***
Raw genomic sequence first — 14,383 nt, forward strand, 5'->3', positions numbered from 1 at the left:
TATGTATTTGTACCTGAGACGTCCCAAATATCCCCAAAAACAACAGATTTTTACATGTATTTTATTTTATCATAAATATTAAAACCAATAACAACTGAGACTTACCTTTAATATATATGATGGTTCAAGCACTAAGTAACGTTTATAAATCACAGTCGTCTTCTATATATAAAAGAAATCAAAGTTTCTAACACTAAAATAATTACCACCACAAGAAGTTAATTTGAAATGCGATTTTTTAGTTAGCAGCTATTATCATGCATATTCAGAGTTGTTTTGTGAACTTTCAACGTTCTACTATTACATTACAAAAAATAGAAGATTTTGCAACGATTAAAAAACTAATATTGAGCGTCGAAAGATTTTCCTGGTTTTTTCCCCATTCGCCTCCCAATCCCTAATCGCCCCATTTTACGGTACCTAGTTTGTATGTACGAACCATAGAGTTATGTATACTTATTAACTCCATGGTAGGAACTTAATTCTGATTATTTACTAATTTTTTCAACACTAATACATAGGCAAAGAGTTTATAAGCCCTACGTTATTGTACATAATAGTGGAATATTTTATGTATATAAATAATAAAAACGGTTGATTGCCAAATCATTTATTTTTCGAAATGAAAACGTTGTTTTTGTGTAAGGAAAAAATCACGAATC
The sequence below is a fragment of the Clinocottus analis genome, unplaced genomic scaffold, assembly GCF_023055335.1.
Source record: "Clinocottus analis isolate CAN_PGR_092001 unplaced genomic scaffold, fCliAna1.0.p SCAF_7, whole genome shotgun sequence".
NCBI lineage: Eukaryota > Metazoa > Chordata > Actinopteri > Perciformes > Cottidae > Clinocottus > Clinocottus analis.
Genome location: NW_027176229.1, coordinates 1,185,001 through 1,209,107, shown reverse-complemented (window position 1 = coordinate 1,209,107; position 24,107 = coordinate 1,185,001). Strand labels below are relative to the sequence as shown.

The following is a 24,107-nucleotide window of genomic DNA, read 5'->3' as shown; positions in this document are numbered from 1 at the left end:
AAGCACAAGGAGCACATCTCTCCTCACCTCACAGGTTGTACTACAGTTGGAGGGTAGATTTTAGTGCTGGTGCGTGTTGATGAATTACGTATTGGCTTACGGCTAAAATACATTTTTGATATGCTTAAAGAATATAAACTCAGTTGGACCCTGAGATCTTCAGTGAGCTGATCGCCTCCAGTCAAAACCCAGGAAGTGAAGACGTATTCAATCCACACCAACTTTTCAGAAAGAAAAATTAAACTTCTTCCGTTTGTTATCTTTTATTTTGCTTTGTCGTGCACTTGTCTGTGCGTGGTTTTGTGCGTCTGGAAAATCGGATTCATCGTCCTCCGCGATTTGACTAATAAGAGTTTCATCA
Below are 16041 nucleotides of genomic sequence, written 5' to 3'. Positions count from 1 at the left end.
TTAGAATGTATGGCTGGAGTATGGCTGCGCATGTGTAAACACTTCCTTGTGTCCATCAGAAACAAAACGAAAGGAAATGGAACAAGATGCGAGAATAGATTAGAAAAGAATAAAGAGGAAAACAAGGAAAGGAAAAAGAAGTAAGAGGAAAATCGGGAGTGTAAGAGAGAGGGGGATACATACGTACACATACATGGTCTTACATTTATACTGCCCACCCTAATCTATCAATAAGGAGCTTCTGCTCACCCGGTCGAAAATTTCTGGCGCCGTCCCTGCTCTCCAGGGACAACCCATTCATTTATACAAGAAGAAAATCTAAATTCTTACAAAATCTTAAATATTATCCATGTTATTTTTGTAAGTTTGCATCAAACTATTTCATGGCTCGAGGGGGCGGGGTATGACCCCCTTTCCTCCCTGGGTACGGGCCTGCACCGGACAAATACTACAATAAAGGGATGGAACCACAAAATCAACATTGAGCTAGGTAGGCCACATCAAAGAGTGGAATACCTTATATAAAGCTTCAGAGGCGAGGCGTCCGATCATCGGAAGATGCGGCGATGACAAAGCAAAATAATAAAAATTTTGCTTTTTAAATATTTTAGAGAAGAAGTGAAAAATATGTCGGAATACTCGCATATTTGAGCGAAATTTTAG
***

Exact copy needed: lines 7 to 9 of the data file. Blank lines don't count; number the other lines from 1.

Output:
The following is a 24,107-nucleotide window of genomic DNA, read 5'->3' as shown; positions in this document are numbered from 1 at the left end:
AAGCACAAGGAGCACATCTCTCCTCACCTCACAGGTTGTACTACAGTTGGAGGGTAGATTTTAGTGCTGGTGCGTGTTGATGAATTACGTATTGGCTTACGGCTAAAATACATTTTTGATATGCTTAAAGAATATAAACTCAGTTGGACCCTGAGATCTTCAGTGAGCTGATCGCCTCCAGTCAAAACCCAGGAAGTGAAGACGTATTCAATCCACACCAACTTTTCAGAAAGAAAAATTAAACTTCTTCCGTTTGTTATCTTTTATTTTGCTTTGTCGTGCACTTGTCTGTGCGTGGTTTTGTGCGTCTGGAAAATCGGATTCATCGTCCTCCGCGATTTGACTAATAAGAGTTTCATCA
Below are 16041 nucleotides of genomic sequence, written 5' to 3'. Positions count from 1 at the left end.